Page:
Bruce White honored for his longtime support of Lander music students

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Lila Noonkester (center), chair of Lander University’s Department of Music, presents a plaque to Bruce White in recognition of his long-time support for Lander music students. The presentation was made during the recent performance of the Lander Wind Ensemble. Standing immediately behind White are students who have benefited from the Nat F. White Instrumental Music Scholarship, which was established by Bruce in honor of his father, who was a professional musician.

Story by Eric Lawson

During the Nov. 21 performance by the Lander University Wind Ensemble, retired mathematics professor Bruce White was recognized on stage for his long time support of music students at the school.

White retired from Lander after teaching for 27 years with the university, including eight years as chair of the then-named Department of Mathematics and Computing. During his tenure, he established the Nat F. White Instrumental Music Scholarship in memory of his father, who was a professional musician.
“To be so warmly recognized by the music faculty, the student musicians and the members of the audience was one of the highlights of my life,” said White. “I started the Nat F. White Instrumental Music Scholarship 25 years ago with two purposes in mind: to honor the memory of my father, and to recognize and support student musicians at Lander University.  Both purposes were accomplished that night.”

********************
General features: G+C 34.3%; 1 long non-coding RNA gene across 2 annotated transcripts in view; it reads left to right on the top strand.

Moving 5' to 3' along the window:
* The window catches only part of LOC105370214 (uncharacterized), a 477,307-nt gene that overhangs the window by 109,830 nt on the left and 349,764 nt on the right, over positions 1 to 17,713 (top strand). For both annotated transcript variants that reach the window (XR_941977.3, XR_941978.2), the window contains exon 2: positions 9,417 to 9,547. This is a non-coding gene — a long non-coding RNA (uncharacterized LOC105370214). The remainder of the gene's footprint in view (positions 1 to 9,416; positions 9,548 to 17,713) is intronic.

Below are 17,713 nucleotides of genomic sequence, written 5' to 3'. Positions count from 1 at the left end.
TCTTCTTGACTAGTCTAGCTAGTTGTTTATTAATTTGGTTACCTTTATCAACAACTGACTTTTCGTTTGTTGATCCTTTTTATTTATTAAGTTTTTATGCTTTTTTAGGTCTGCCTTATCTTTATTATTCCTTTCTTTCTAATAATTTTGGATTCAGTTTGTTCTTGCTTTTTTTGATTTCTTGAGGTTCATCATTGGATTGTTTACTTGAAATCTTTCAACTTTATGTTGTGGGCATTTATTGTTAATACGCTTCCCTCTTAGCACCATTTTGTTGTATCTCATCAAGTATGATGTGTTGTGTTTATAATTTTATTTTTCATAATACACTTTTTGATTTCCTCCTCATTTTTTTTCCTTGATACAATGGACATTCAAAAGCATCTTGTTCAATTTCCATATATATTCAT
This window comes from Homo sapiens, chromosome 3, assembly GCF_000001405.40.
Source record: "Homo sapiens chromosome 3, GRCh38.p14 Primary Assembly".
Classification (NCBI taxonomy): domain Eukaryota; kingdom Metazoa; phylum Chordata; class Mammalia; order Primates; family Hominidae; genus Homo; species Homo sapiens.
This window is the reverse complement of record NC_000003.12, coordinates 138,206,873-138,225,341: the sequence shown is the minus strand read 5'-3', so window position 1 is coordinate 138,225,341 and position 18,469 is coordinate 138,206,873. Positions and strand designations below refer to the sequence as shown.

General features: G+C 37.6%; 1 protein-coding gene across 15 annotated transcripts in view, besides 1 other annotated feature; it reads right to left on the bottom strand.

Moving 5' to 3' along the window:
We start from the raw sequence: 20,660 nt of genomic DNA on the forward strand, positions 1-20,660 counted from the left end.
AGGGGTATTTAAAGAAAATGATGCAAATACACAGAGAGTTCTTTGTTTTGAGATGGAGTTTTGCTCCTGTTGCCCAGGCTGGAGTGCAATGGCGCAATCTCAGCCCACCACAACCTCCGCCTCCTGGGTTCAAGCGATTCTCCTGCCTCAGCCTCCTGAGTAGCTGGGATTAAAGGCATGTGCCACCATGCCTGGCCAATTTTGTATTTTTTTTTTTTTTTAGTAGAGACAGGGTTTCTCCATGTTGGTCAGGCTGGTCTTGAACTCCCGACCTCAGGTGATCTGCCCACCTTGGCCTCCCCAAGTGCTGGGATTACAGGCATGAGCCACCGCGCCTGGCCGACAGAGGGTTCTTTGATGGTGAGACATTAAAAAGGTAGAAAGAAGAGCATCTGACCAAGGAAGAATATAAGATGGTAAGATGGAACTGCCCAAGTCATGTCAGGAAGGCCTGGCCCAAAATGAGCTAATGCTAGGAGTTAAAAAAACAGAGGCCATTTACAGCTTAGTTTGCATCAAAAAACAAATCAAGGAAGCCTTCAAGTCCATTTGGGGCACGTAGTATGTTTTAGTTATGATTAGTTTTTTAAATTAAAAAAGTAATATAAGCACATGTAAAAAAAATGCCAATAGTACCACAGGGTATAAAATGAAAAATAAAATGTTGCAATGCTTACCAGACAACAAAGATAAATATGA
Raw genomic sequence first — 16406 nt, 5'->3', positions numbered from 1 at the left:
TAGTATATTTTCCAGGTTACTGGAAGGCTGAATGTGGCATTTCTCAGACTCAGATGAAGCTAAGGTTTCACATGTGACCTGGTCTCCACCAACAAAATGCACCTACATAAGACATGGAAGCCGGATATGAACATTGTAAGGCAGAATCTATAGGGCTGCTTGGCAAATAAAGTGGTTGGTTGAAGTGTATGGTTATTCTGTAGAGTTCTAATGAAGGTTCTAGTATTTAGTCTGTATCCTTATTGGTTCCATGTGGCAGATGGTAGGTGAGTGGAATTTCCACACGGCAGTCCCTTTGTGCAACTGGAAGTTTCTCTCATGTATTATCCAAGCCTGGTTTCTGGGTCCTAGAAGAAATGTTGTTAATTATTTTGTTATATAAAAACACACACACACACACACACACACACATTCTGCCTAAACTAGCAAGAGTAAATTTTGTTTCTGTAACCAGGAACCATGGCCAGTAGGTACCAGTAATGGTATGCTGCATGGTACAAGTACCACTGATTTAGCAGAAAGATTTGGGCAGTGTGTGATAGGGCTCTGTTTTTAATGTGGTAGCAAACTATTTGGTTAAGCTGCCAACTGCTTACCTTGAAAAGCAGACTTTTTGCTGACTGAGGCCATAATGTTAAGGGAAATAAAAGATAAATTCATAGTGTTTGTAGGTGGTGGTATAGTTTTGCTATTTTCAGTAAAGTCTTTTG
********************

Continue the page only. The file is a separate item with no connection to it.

According to Lila Noonkester, chair of Lander’s Department of Music, the scholarship’s impact is large. “The scholarship is awarded to students in our Wind and Jazz ensembles. It’s vital to our ability to recruit music students to Lander, and complete our Wind and Jazz ensembles. Each year, it supports at least five of our music students,” she explained.

For White, supporting the fine arts is an important aspect of his life. In addition to his support of Lander’s music program, he supports an endowed scholarship in his father’s name at the Brevard Music Center, and contributes to the S. C. Public Radio and WRTI, the NPR radio affiliate at Temple University. 

“To me, an appreciation of music is essential to a healthy and balanced life,” said White. “Although I taught mathematics for 30 years, my interests are music (classical and jazz), art, history and languages.  I probably should have been a professor in the Humanities!”

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